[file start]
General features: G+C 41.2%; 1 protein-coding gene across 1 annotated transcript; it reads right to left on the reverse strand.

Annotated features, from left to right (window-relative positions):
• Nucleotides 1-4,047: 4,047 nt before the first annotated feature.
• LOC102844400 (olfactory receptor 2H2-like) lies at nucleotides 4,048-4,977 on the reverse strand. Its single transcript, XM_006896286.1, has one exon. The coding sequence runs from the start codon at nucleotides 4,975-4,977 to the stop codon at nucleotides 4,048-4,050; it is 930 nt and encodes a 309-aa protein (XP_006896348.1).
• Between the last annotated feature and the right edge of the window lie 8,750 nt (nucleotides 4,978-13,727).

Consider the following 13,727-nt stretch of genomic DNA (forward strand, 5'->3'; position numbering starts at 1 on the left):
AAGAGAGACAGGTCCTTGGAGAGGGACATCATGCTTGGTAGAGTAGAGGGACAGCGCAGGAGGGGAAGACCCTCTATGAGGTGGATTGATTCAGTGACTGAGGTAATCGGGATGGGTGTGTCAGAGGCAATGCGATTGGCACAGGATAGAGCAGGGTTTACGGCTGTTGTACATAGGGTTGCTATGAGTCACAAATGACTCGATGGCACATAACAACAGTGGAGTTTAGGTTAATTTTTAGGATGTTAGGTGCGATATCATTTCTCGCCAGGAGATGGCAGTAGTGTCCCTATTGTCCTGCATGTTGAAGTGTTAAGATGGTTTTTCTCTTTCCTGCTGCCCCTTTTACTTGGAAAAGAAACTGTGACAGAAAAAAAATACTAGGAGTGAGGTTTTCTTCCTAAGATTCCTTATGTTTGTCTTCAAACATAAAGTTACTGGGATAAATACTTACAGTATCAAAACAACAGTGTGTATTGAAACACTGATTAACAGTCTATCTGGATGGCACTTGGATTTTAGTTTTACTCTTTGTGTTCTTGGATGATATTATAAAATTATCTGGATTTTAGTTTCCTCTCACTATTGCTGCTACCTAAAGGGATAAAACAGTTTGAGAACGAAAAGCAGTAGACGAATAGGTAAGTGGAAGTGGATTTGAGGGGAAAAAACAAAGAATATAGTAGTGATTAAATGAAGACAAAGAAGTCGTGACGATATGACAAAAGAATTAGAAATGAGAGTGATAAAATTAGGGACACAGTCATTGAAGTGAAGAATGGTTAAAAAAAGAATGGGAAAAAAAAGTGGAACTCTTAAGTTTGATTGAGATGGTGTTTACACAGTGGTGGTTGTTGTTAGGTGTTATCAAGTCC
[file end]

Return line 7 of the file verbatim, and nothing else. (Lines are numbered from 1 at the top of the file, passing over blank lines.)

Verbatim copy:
AAGAGAGACAGGTCCTTGGAGAGGGACATCATGCTTGGTAGAGTAGAGGGACAGCGCAGGAGGGGAAGACCCTCTATGAGGTGGATTGATTCAGTGACTGAGGTAATCGGGATGGGTGTGTCAGAGGCAATGCGATTGGCACAGGATAGAGCAGGGTTTACGGCTGTTGTACATAGGGTTGCTATGAGTCACAAATGACTCGATGGCACATAACAACAGTGGAGTTTAGGTTAATTTTTAGGATGTTAGGTGCGATATCATTTCTCGCCAGGAGATGGCAGTAGTGTCCCTATTGTCCTGCATGTTGAAGTGTTAAGATGGTTTTTCTCTTTCCTGCTGCCCCTTTTACTTGGAAAAGAAACTGTGACAGAAAAAAAATACTAGGAGTGAGGTTTTCTTCCTAAGATTCCTTATGTTTGTCTTCAAACATAAAGTTACTGGGATAAATACTTACAGTATCAAAACAACAGTGTGTATTGAAACACTGATTAACAGTCTATCTGGATGGCACTTGGATTTTAGTTTTACTCTTTGTGTTCTTGGATGATATTATAAAATTATCTGGATTTTAGTTTCCTCTCACTATTGCTGCTACCTAAAGGGATAAAACAGTTTGAGAACGAAAAGCAGTAGACGAATAGGTAAGTGGAAGTGGATTTGAGGGGAAAAAACAAAGAATATAGTAGTGATTAAATGAAGACAAAGAAGTCGTGACGATATGACAAAAGAATTAGAAATGAGAGTGATAAAATTAGGGACACAGTCATTGAAGTGAAGAATGGTTAAAAAAAGAATGGGAAAAAAAAGTGGAACTCTTAAGTTTGATTGAGATGGTGTTTACACAGTGGTGGTTGTTGTTAGGTGTTATCAAGTCC